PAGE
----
Tuesday, June 26, 2012
Review of "Exposed", by photographer Michael Clark...
This is yet another in a series of reviews written by the of readers here at Weekly Photo Tips, if you you'd be interested in writing a review just drop us an email and we'll throw your name "in the hat" from which we pick our reviewers.
Now back to the business at hand, the review of "Exposed: Inside the Life and Images of a Pro Photographer", by Michael Clark. This review is written by Paula Apro who is both a photographer and a yoga instructor and I have to be honest, after reading it I (almost) regretted sending her the book, as it sounds too good to have missed!
Here is the Review:
I recently had the pleasure of reading "Exposed: Inside the Life and Images of a Pro Photographer", by Michael Clark. The book was very unique in that it wasn't just a "How-To" photography techniques book. In fact the photo tips were really a side line to the positively fascinating stories of Michael's adventures as an action sports photographer. Have you ever looked at ridiculous adrenaline sports action shots and wondered how on earth they were photographed? Well, this book explains just that. If you have an interest in both photography and adventure sports, you will love this book. In fact, my husband (who is not a photographer) insisted that I read most of the book out loud because he was so interested in the adventure sports stories. These stories weren't just what equipment was used and how the lights were set up (although all of this information is also included at the end of each story) but Michael takes the time to really set the scene. And some of the scenes were nothing short of amazing.
Take for instance his coverage of the Wenger Patagonian Expedition Race. This just happens to be the toughest race in the world, with only the most elite athletes participating. You can't even imagine what the photographers go through! As if getting the perfect shots isn't enough work, the amount of physical hardship that Michael had to endure was just unreal.
Each story explains the extreme conditions and how he managed to work within those conditions. From catching the monster waves during surfing competitions and creatively shooting Red Bull's base jumping, to only being given 2 minutes and 10 total shots to shoot a pro golfer, Michael explains what it's like to work under the extreme pressure of high paying and high profile clients.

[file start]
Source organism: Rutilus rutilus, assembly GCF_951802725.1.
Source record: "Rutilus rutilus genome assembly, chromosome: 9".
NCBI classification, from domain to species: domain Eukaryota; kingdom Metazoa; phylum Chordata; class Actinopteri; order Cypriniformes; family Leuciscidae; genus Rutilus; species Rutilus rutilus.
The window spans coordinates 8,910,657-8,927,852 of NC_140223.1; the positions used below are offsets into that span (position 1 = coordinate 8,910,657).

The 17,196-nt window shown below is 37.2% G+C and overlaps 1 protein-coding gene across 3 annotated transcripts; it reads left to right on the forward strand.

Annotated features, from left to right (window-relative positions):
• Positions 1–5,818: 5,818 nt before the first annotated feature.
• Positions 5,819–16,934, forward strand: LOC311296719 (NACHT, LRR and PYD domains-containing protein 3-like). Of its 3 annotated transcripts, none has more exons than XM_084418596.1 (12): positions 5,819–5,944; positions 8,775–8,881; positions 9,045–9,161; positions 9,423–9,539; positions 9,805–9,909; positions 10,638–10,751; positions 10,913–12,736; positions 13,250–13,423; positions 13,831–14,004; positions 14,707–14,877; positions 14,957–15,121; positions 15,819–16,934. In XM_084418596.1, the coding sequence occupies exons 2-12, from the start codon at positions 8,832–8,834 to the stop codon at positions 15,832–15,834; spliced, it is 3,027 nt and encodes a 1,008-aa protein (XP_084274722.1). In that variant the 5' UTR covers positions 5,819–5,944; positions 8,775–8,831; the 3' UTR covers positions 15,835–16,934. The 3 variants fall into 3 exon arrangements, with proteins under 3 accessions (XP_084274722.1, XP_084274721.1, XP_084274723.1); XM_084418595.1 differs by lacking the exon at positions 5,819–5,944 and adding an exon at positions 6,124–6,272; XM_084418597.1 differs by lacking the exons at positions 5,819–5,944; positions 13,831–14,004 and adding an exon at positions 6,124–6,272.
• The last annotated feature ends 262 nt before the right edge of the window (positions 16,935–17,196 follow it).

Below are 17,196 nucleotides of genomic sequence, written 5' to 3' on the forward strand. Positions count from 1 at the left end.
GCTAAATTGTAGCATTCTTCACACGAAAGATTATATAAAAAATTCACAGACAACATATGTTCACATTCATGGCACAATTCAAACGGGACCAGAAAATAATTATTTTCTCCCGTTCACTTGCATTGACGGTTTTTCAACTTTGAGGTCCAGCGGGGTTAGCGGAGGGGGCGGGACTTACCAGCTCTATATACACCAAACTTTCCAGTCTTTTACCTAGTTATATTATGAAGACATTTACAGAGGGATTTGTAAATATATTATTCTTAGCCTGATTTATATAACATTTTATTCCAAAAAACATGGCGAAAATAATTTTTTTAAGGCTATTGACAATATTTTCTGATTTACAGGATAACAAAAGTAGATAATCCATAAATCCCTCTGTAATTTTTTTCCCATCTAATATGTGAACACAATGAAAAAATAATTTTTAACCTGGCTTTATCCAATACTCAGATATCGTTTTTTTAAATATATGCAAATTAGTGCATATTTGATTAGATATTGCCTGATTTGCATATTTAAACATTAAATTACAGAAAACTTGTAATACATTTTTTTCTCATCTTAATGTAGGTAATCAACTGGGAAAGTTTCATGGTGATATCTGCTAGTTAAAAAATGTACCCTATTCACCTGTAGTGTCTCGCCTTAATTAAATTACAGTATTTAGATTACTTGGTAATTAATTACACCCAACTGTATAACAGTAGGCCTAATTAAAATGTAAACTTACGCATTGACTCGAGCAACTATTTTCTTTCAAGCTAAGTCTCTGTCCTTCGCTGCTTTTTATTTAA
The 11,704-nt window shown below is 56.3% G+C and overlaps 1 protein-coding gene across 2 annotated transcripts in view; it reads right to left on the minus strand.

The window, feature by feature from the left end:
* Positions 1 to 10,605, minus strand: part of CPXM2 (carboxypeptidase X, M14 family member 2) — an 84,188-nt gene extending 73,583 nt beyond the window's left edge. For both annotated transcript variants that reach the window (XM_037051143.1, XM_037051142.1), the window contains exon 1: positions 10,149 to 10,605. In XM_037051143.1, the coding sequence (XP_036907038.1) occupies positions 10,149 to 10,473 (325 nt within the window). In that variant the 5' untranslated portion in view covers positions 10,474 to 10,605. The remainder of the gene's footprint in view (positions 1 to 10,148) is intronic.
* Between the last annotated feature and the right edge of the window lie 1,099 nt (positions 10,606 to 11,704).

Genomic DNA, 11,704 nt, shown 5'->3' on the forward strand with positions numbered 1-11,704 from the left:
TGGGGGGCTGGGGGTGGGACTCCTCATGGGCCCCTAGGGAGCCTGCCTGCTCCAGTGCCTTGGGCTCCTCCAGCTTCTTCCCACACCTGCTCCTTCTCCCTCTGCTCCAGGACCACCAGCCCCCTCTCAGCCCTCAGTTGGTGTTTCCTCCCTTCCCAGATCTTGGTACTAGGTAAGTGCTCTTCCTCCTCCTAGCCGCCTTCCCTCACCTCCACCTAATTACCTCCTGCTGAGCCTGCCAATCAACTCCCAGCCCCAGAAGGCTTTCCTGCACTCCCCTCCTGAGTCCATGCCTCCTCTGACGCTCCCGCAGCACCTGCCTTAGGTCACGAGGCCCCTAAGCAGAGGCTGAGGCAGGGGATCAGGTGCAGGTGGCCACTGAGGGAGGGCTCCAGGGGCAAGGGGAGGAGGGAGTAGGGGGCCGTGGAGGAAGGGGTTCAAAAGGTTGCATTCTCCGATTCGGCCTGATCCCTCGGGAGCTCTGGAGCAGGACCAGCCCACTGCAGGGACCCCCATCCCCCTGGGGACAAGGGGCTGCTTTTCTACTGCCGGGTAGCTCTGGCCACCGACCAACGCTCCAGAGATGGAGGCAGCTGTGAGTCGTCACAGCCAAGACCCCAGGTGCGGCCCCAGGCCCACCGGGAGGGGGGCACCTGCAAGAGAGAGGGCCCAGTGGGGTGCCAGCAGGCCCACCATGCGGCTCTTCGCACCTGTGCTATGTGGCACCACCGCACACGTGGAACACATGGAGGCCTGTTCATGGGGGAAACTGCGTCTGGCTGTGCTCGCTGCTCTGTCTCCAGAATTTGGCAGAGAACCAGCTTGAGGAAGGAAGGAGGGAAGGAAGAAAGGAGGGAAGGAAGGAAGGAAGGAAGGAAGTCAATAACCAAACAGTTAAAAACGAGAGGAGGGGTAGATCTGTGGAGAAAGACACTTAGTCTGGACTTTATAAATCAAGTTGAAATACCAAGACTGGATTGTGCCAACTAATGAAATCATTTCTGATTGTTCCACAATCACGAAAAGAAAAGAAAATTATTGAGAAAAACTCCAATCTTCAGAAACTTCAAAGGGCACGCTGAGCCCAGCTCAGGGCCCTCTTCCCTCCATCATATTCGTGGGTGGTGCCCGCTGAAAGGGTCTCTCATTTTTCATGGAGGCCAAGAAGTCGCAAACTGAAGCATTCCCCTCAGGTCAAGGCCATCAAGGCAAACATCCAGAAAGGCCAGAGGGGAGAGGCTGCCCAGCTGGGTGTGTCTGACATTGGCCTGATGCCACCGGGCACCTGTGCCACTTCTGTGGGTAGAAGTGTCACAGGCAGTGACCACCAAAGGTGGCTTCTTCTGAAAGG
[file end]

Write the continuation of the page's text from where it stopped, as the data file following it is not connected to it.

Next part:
All of this extreme sport photography may seem glamorous, but when Michael explains the amount of stress that this job causes it made me realize how few people in the world could do it. As much as I love adventure sports, I realized that I could never do this job. What I did take away from this book was the necessity of stoking your creative spark and creating your own body of work on self-assignments. No matter if it's in sports photography or any other niche, he explains the importance of going out and shooting what you enjoy in order to build your portfolio. Most of the paid assignments that Michael got came as a direct result of his self-assignment work. Perhaps everyone should place as much importance on their self-assignments as they do on their paid assignments.
One of the most valuable parts of the book was the fact that Michael showed his work as it came straight out of the camera. Then he covered (in detail) any and all adjustments that he made to the photos in both Lightroom and Photoshop, until he finally showed the final picture. One of the photos that I found the most interesting was one of his surfing shots that didn't look like much straight out of the camera. But after the post production edits, that once-dull photo scored him an account with Apple. And of course, this was a self-assignment shoot. Just proves his case even further. In addition to the technical details that he shares, he also outlined the exact equipment and used for each shoot (including an explanation of why he choose the equipment he did) and in most cases there was even a diagram illustrating the lighting setup.
In a nutshell it was a great combination of photographic inspiration, technical details, and pure reading enjoyment. I know a picture alone is worth a thousand words, but the chance to hear the stories behind those pictures was a pure treat.
A DVD is also included with the book, it's over 2 hours and covers color management, "how to", and Michael's start to finish workflow using both Lightroom 4 and Photoshop CS6 for images that were featured in the book.
The combination of the book and DVD make this a "must" have.
Thank you Paula for this review.
I would strongly suggest hat you take the time to check out Michael's website and his blog, as you will be truly amazed.